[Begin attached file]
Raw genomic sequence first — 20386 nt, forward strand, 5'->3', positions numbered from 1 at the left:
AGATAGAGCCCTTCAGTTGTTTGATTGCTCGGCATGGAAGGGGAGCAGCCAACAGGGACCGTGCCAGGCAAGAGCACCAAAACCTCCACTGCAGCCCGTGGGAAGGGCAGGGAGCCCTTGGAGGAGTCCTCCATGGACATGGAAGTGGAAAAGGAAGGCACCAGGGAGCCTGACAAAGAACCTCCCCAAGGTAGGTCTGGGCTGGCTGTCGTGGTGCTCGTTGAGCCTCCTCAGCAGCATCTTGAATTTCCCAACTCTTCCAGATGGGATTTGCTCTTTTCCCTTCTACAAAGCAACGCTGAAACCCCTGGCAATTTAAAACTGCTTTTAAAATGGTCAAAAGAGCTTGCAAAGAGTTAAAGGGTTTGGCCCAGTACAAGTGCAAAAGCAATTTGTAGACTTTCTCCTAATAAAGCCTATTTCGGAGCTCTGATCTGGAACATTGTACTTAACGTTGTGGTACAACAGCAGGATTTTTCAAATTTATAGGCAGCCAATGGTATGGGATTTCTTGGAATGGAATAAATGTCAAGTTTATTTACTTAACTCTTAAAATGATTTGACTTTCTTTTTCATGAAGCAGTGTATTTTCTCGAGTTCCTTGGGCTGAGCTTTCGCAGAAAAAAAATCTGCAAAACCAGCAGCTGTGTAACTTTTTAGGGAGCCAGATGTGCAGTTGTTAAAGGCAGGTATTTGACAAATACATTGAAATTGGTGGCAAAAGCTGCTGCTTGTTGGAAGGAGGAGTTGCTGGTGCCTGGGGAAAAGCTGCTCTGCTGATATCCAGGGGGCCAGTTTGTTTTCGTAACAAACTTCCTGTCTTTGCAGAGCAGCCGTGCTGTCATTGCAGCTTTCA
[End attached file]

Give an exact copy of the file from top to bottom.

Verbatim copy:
Raw genomic sequence first — 20386 nt, forward strand, 5'->3', positions numbered from 1 at the left:
AGATAGAGCCCTTCAGTTGTTTGATTGCTCGGCATGGAAGGGGAGCAGCCAACAGGGACCGTGCCAGGCAAGAGCACCAAAACCTCCACTGCAGCCCGTGGGAAGGGCAGGGAGCCCTTGGAGGAGTCCTCCATGGACATGGAAGTGGAAAAGGAAGGCACCAGGGAGCCTGACAAAGAACCTCCCCAAGGTAGGTCTGGGCTGGCTGTCGTGGTGCTCGTTGAGCCTCCTCAGCAGCATCTTGAATTTCCCAACTCTTCCAGATGGGATTTGCTCTTTTCCCTTCTACAAAGCAACGCTGAAACCCCTGGCAATTTAAAACTGCTTTTAAAATGGTCAAAAGAGCTTGCAAAGAGTTAAAGGGTTTGGCCCAGTACAAGTGCAAAAGCAATTTGTAGACTTTCTCCTAATAAAGCCTATTTCGGAGCTCTGATCTGGAACATTGTACTTAACGTTGTGGTACAACAGCAGGATTTTTCAAATTTATAGGCAGCCAATGGTATGGGATTTCTTGGAATGGAATAAATGTCAAGTTTATTTACTTAACTCTTAAAATGATTTGACTTTCTTTTTCATGAAGCAGTGTATTTTCTCGAGTTCCTTGGGCTGAGCTTTCGCAGAAAAAAAATCTGCAAAACCAGCAGCTGTGTAACTTTTTAGGGAGCCAGATGTGCAGTTGTTAAAGGCAGGTATTTGACAAATACATTGAAATTGGTGGCAAAAGCTGCTGCTTGTTGGAAGGAGGAGTTGCTGGTGCCTGGGGAAAAGCTGCTCTGCTGATATCCAGGGGGCCAGTTTGTTTTCGTAACAAACTTCCTGTCTTTGCAGAGCAGCCGTGCTGTCATTGCAGCTTTCA